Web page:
Officials, umpires and referees are essential in competitive sports.
They are often criticized, but there would not be much of a contest without them.
Of course, they should be competent, attentive and fair. They should know the rules and apply sound judgment. They should control the games, earning respect by how they do their jobs.
The NFL found out just how important competent officials are when the league locked out their referees during a labor dispute and hired replacements this fall.
Many of the replacements had officiated football at other levels Division III college, Arena Football League and the like. But when it came to the fast-moving pro game with its complex rules, the replacement refs were in over their heads. They missed many calls and failed to control the games.
Matters came to a head Monday night when the Seattle Seahawks defeated the Green Bay Packers on a controversial last-second touchdown that determined the game. Many observers felt the officials mishandled the play, although the Seahawks seemed OK with it.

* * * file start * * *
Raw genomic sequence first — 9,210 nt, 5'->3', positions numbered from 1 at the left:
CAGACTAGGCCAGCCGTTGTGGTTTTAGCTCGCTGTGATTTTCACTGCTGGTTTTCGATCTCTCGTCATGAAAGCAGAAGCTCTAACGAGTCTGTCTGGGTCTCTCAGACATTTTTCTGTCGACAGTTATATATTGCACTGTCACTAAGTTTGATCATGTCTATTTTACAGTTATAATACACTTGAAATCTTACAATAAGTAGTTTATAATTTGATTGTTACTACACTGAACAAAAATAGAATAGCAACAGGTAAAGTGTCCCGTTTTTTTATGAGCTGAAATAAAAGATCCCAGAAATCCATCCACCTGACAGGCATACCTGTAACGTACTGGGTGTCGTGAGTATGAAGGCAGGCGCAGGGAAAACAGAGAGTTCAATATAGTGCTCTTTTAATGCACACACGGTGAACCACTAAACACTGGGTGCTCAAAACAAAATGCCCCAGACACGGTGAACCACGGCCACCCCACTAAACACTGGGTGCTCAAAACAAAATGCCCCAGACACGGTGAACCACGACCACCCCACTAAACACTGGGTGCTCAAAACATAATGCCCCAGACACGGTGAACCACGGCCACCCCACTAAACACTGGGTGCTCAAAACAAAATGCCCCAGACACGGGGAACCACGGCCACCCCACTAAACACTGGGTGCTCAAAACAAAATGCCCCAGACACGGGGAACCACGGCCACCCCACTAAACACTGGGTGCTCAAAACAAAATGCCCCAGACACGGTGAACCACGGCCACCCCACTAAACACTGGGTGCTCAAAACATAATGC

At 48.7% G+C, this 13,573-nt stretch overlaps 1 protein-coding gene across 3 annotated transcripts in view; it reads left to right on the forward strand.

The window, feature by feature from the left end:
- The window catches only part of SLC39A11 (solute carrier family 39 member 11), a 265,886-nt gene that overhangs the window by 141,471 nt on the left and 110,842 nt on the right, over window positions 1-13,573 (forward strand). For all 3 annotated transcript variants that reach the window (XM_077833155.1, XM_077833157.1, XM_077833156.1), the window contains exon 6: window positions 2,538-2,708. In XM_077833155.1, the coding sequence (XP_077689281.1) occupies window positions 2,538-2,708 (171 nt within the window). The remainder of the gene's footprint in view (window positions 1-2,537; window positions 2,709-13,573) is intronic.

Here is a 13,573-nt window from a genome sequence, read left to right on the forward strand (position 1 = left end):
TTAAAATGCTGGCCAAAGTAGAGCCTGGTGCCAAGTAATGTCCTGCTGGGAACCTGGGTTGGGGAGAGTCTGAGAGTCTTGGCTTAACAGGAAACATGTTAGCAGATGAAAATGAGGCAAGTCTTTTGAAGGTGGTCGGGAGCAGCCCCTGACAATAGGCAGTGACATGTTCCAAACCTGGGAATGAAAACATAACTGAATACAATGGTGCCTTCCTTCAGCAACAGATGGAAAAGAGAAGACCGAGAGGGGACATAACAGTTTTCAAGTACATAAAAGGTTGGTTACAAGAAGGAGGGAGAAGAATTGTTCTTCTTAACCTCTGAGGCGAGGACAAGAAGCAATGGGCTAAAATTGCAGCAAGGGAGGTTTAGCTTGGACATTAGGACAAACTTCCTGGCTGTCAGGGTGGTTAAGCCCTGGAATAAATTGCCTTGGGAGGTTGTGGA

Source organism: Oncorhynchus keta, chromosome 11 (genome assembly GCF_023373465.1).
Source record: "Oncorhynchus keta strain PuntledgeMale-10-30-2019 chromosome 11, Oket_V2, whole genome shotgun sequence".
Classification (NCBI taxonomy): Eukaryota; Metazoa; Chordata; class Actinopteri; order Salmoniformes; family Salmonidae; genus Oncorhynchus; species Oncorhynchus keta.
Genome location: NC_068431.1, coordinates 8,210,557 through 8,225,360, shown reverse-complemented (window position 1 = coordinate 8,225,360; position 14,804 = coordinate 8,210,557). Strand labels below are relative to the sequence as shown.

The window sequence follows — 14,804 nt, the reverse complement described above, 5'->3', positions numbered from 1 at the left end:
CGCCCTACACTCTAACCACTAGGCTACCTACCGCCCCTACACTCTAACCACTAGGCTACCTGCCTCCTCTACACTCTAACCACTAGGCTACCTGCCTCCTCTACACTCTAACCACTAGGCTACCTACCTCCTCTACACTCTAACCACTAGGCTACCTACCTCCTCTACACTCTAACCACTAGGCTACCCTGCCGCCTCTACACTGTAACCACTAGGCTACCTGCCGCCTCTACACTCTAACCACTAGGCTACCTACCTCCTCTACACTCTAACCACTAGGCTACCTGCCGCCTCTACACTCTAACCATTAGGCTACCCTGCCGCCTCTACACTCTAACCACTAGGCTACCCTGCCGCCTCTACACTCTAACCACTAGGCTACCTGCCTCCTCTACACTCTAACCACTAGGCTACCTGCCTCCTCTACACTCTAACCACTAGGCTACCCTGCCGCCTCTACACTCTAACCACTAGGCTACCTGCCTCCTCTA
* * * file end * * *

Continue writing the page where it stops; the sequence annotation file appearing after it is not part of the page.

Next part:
The replacement referees struggled throughout that game and others. The thought that the officiating may have cost the Packers a game moved the NFL to strike a tentative deal with the officials union over salaries and retirement benefits.
The first-string referees took the field Thursday in Baltimore to officiate a game between the Ravens and the Cleveland Browns. They received a standing ovation, reflecting the relief of players, coaches and fans. The last three weeks have shown how important the leagues officials are to the game.
NFL Commissioner Roger Goodell apologized to the fans Thursday about the labor dispute that caused the league to rely on replacement refs. Yet he did not criticize them: They kept the game going, they worked hard, they trained hard, he said.